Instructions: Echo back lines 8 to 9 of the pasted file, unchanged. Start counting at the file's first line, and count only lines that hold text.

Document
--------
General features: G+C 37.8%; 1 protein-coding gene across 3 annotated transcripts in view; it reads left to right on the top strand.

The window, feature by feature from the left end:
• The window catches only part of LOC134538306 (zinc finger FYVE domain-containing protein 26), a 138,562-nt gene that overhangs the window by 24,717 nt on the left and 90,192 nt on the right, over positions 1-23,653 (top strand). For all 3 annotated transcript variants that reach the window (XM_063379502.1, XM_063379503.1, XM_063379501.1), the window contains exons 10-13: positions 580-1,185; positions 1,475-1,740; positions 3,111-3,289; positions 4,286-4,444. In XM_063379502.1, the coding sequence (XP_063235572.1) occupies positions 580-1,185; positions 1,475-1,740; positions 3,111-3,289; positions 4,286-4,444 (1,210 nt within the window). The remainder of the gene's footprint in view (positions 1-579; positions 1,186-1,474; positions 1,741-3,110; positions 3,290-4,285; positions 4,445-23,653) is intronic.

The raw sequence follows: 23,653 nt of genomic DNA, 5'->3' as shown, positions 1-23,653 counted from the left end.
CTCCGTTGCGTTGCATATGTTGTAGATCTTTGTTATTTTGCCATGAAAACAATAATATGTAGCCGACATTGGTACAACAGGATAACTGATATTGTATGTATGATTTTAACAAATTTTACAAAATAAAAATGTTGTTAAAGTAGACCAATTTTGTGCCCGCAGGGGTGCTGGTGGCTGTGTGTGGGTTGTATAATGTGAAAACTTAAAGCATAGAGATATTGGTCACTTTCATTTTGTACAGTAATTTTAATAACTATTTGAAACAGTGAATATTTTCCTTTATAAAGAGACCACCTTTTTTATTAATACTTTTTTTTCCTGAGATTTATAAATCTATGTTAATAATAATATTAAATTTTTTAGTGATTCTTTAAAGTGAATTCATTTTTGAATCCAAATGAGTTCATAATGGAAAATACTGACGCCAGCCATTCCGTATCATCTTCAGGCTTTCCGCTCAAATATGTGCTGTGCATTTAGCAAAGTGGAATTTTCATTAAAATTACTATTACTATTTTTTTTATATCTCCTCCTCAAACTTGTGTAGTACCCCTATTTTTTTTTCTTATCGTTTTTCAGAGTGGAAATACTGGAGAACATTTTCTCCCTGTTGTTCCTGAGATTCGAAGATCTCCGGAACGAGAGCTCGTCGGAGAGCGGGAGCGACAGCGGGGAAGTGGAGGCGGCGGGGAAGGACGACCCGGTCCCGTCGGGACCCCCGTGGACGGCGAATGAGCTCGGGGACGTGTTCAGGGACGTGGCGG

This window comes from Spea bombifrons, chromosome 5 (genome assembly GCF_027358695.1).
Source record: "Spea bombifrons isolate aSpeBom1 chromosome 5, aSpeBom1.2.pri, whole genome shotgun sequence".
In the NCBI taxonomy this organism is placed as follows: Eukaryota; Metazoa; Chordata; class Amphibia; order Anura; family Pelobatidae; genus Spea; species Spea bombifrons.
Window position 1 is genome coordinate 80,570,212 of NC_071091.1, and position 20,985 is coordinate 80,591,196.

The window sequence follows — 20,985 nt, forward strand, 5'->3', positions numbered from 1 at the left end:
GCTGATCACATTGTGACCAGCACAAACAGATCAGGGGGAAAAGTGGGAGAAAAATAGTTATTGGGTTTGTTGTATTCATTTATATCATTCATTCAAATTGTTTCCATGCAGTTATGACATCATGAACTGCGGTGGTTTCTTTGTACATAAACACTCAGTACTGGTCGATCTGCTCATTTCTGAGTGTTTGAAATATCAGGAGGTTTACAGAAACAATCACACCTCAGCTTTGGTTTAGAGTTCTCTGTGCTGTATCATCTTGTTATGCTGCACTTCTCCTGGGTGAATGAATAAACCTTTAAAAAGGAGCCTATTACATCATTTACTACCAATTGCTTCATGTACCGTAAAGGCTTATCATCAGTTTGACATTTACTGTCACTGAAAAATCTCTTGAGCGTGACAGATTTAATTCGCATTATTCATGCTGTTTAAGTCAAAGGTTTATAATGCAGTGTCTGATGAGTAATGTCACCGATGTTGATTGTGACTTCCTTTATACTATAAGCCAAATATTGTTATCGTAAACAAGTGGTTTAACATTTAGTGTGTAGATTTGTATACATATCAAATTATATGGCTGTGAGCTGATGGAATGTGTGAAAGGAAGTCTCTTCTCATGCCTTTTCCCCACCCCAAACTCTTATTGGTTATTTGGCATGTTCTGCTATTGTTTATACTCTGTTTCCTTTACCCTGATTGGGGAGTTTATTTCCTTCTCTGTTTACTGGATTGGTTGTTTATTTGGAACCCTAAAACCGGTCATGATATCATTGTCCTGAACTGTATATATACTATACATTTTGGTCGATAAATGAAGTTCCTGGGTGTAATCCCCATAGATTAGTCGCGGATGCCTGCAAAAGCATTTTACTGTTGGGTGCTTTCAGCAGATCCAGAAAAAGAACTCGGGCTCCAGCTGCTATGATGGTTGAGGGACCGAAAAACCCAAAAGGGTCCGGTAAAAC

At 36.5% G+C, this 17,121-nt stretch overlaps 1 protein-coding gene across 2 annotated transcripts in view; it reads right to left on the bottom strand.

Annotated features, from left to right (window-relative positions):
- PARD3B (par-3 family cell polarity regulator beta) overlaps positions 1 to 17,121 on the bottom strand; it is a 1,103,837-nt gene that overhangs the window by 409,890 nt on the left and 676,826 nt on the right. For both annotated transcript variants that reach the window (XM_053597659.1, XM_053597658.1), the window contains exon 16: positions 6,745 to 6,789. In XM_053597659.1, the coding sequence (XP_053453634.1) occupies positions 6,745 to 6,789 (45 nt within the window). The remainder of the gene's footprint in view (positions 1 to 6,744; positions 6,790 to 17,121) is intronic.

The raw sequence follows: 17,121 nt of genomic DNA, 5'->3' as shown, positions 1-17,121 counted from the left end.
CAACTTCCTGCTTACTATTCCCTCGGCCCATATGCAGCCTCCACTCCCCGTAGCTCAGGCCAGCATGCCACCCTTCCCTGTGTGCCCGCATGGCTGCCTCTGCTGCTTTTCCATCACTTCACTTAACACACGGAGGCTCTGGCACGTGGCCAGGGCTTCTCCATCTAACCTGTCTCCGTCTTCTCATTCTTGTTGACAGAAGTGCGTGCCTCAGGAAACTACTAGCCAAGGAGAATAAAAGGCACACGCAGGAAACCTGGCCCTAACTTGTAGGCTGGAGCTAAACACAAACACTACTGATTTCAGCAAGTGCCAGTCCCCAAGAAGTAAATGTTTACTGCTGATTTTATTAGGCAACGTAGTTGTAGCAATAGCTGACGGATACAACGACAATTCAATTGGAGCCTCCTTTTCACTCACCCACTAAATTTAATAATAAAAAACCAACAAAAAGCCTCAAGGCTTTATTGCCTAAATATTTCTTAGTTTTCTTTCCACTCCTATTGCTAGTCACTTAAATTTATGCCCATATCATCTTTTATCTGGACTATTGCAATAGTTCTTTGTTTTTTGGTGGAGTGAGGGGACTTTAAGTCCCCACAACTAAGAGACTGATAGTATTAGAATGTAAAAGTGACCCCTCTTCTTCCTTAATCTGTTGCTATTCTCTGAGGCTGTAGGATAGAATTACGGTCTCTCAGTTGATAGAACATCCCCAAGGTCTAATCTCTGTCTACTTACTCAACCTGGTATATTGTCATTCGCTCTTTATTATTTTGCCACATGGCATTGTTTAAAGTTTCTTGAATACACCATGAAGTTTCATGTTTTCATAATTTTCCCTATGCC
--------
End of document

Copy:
In the NCBI taxonomy this organism is placed as follows: Eukaryota; Metazoa; Chordata; class Amphibia; order Anura; family Pelobatidae; genus Spea; species Spea bombifrons.
Window position 1 is genome coordinate 80,570,212 of NC_071091.1, and position 20,985 is coordinate 80,591,196.